15. MediocritasMEMBER

    My biggest beef with NG is not actually the reduction in tax revenue. It’s the fact that, in order to run a big loss, many NG’ers deliberately take out a big loan so as to claim the repayments.

    So what has now happened? Money that would formerly have been going to the government as tax revenue is now being redirected to the banks as mortgage repayment (a larger amount actually given the marginal tax rate), and endogenous money supply (hence inflation) has risen due to creation of a loan that otherwise would likely not have existed.

    (Anecdotes, but I know people who took large, interest-only loans for investment properties, purely to NG and go for the capital gain. Without NG, they would not have done this).

    So revenues have been simply redirected from the government to the banks and inflation is higher than it should be, another tax on the un-invested. Will the financial sector spend on schools, roads, hospitals, social support, defense, research, etc? Nope, those things will suffer, while banks instead prefer to invest in financial assets, creating a pointless, unproductive bubble.

    I have the feeling that people talking about the impact of removing NG are completely missing the elephant in the room. It isn’t about the effect on rents, it isn’t about the boost to govt revenues, it’s about a large, ongoing, deflationary force as new loans are no longer rolled out to fuel NG.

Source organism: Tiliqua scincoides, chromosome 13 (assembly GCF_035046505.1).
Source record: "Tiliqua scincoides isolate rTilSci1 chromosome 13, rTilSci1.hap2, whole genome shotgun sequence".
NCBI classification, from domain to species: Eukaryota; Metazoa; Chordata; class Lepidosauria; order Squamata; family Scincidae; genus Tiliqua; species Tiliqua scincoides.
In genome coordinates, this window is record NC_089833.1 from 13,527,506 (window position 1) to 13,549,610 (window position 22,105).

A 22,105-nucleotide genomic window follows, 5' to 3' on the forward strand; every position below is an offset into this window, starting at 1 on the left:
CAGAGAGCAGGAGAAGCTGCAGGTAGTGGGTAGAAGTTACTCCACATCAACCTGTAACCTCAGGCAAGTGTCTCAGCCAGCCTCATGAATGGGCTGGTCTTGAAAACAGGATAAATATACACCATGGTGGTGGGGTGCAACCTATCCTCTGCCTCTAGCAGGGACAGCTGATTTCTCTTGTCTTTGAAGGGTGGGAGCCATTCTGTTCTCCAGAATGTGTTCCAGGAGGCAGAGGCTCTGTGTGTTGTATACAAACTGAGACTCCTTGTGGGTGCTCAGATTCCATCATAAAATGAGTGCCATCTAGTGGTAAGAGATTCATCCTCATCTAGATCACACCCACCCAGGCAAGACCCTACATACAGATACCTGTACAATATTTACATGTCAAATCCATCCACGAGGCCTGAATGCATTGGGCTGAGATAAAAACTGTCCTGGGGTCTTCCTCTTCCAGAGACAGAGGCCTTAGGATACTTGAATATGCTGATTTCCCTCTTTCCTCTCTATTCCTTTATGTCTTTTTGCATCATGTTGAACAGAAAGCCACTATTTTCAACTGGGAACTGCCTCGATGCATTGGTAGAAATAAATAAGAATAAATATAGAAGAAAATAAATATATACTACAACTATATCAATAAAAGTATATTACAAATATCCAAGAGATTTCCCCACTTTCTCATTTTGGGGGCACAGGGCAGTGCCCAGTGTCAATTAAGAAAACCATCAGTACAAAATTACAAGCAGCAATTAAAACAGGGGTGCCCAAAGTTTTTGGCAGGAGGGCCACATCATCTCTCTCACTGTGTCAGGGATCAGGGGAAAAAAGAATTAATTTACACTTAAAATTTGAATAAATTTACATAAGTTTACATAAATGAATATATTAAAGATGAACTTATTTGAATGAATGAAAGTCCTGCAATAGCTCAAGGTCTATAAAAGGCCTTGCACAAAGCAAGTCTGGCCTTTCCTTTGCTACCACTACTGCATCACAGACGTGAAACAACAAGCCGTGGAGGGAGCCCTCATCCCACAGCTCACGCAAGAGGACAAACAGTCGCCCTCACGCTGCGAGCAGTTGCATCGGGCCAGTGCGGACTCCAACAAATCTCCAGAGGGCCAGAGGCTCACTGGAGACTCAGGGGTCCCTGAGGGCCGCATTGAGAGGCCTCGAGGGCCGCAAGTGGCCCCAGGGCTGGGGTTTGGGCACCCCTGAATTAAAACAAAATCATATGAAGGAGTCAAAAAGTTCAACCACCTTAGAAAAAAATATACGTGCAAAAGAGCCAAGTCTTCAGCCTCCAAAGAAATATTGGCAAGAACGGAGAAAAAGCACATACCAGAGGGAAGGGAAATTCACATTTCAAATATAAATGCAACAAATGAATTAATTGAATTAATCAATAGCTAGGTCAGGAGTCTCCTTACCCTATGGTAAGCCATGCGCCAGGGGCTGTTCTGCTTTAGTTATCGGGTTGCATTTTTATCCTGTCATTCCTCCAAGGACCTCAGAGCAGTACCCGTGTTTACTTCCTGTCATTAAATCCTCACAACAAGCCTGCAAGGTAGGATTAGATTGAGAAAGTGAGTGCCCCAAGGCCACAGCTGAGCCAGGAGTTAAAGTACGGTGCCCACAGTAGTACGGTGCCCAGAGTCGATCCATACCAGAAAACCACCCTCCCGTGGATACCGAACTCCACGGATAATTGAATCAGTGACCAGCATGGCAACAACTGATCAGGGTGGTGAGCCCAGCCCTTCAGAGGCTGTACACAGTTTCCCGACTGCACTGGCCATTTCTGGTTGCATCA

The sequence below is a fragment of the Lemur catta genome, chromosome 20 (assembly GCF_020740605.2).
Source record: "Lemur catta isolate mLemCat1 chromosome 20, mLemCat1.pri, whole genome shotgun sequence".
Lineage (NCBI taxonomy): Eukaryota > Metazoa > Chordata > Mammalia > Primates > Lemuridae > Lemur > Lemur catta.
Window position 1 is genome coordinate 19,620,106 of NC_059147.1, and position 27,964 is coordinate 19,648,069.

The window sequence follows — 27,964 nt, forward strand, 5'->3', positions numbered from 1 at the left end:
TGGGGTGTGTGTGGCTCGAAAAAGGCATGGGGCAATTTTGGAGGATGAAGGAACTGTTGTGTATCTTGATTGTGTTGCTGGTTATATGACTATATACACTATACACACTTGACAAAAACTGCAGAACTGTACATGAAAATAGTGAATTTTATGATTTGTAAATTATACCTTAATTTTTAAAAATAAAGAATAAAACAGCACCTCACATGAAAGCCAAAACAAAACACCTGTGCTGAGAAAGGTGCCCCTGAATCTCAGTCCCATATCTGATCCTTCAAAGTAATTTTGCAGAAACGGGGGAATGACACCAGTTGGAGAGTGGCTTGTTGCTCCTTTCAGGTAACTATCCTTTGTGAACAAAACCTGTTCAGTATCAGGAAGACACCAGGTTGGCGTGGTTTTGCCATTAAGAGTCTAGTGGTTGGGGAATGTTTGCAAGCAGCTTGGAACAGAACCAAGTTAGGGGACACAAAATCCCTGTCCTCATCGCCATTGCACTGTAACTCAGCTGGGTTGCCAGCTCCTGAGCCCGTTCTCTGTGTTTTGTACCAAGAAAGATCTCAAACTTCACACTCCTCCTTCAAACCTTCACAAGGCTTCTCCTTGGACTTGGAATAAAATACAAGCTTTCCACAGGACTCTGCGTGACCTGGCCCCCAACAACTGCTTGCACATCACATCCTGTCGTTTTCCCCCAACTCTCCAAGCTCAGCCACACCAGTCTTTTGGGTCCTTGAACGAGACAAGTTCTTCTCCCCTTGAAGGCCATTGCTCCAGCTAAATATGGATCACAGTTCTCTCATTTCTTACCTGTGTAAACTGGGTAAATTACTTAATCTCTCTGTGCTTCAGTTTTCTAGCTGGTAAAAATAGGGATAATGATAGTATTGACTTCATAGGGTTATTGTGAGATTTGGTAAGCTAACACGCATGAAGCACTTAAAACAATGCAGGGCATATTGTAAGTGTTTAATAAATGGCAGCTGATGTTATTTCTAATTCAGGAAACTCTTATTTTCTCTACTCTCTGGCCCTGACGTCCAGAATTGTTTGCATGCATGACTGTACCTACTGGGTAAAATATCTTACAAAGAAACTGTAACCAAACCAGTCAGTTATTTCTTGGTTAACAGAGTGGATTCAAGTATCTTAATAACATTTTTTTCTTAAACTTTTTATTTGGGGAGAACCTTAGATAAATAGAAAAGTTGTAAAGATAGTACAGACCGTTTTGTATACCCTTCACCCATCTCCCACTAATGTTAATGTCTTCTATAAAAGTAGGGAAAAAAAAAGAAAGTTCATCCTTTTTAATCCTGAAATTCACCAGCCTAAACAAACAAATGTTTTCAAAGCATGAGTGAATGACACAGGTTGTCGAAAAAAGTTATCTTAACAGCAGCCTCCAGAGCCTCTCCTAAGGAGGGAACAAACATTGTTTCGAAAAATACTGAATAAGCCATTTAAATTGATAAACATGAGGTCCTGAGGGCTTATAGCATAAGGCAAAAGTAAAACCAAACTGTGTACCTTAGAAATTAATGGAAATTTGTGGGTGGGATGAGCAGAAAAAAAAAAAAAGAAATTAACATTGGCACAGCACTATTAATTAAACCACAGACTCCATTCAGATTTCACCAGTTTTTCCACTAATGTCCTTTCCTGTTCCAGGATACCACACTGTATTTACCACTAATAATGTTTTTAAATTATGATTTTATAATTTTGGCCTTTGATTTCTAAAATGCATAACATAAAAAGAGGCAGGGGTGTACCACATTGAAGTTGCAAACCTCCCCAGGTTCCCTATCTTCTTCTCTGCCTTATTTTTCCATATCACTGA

That’s why grandfathering NG is pretty much essential. Even if the govt immediately spends all the gained revenue back into the economy, it will still fail to offset the shrinkage of endogenous money that will occur due to gained revenues being smaller than the credit created to NG those amounts.

    Bear in mind also, that the size of the deflation can be much larger than expected, and spill across borders because of the amount of credit being generated through shadow-channels, in which the loan itself can be rehypothecated into secondary, tertiary, etc, credit.

    That is to say, when a rehypothecated asset (such as a mortgage) is paid off unexpectedly (hence deleted), it isn’t just one debt that gets repaid and is effected. If that asset was posted as collateral for borrowing via shadow banking, then rehypothecated and posted again, (repeat up to 30 times), then collateral has just been eliminated for 30 loans in the shadow system! That collateral will have to be replaced with something (this was a key factor in the 2007/8 financial crisis).

    The government should be prepared to run up debt to prevent deflation which, when spent into the economy, will inflate prices where it arrives in the economy, and counteract contraction of credit (both traditional and shadow) that accompanies falling prices in asset markets.

    I’m not saying this is a bad thing, it’s a GREAT thing. But the process along the way to a better outcome could be a little messy. Relevant parties need to anticipate what will happen and be ready to act. A little “citizen QE” might be on the menu. (If I’m right about this, then there are plenty of good trades to line up both on the short and long side).

    • So revenues have been simply redirected from the government to the banks
      Along with a very large dose of credit creation and destabilization .